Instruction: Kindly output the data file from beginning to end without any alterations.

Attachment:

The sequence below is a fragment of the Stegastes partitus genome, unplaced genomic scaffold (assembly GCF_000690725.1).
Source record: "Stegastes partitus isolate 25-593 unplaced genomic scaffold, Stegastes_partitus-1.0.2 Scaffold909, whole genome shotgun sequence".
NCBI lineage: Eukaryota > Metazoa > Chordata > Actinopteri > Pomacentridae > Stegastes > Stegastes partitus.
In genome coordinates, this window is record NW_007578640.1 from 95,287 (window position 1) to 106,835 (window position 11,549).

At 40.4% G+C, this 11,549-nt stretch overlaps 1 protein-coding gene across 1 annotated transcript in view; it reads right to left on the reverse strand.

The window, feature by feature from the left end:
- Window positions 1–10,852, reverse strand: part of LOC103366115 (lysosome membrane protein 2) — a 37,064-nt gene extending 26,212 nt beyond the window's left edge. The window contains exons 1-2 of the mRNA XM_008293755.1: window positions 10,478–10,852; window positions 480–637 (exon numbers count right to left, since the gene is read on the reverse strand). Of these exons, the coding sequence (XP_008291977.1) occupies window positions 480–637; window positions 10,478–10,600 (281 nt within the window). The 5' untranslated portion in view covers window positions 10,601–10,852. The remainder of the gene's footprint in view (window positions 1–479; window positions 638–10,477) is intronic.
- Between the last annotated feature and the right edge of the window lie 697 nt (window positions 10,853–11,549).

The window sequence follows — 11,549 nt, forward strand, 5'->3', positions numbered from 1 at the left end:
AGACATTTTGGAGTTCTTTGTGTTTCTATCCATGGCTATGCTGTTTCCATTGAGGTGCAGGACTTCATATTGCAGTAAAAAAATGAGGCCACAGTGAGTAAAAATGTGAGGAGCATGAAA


The sequence below is a fragment of the Stegastes partitus genome, unplaced genomic scaffold (assembly GCF_000690725.1).
Source record: "Stegastes partitus isolate 25-593 unplaced genomic scaffold, Stegastes_partitus-1.0.2 Scaffold909, whole genome shotgun sequence".
NCBI lineage: Eukaryota > Metazoa > Chordata > Actinopteri > Pomacentridae > Stegastes > Stegastes partitus.
In genome coordinates, this window is record NW_007578640.1 from 95,287 (window position 1) to 106,835 (window position 11,549).

At 40.4% G+C, this 11,549-nt stretch overlaps 1 protein-coding gene across 1 annotated transcript in view; it reads right to left on the reverse strand.

The window, feature by feature from the left end:
- Window positions 1–10,852, reverse strand: part of LOC103366115 (lysosome membrane protein 2) — a 37,064-nt gene extending 26,212 nt beyond the window's left edge. The window contains exons 1-2 of the mRNA XM_008293755.1: window positions 10,478–10,852; window positions 480–637 (exon numbers count right to left, since the gene is read on the reverse strand). Of these exons, the coding sequence (XP_008291977.1) occupies window positions 480–637; window positions 10,478–10,600 (281 nt within the window). The 5' untranslated portion in view covers window positions 10,601–10,852. The remainder of the gene's footprint in view (window positions 1–479; window positions 638–10,477) is intronic.
- Between the last annotated feature and the right edge of the window lie 697 nt (window positions 10,853–11,549).

The window sequence follows — 11,549 nt, forward strand, 5'->3', positions numbered from 1 at the left end:
AGACATTTTGGAGTTCTTTGTGTTTCTATCCATGGCTATGCTGTTTCCATTGAGGTGCAGGACTTCATATTGCAGTAAAAAAATGAGGCCACAGTGAGTAAAAATGTGAGGAGCATGAAA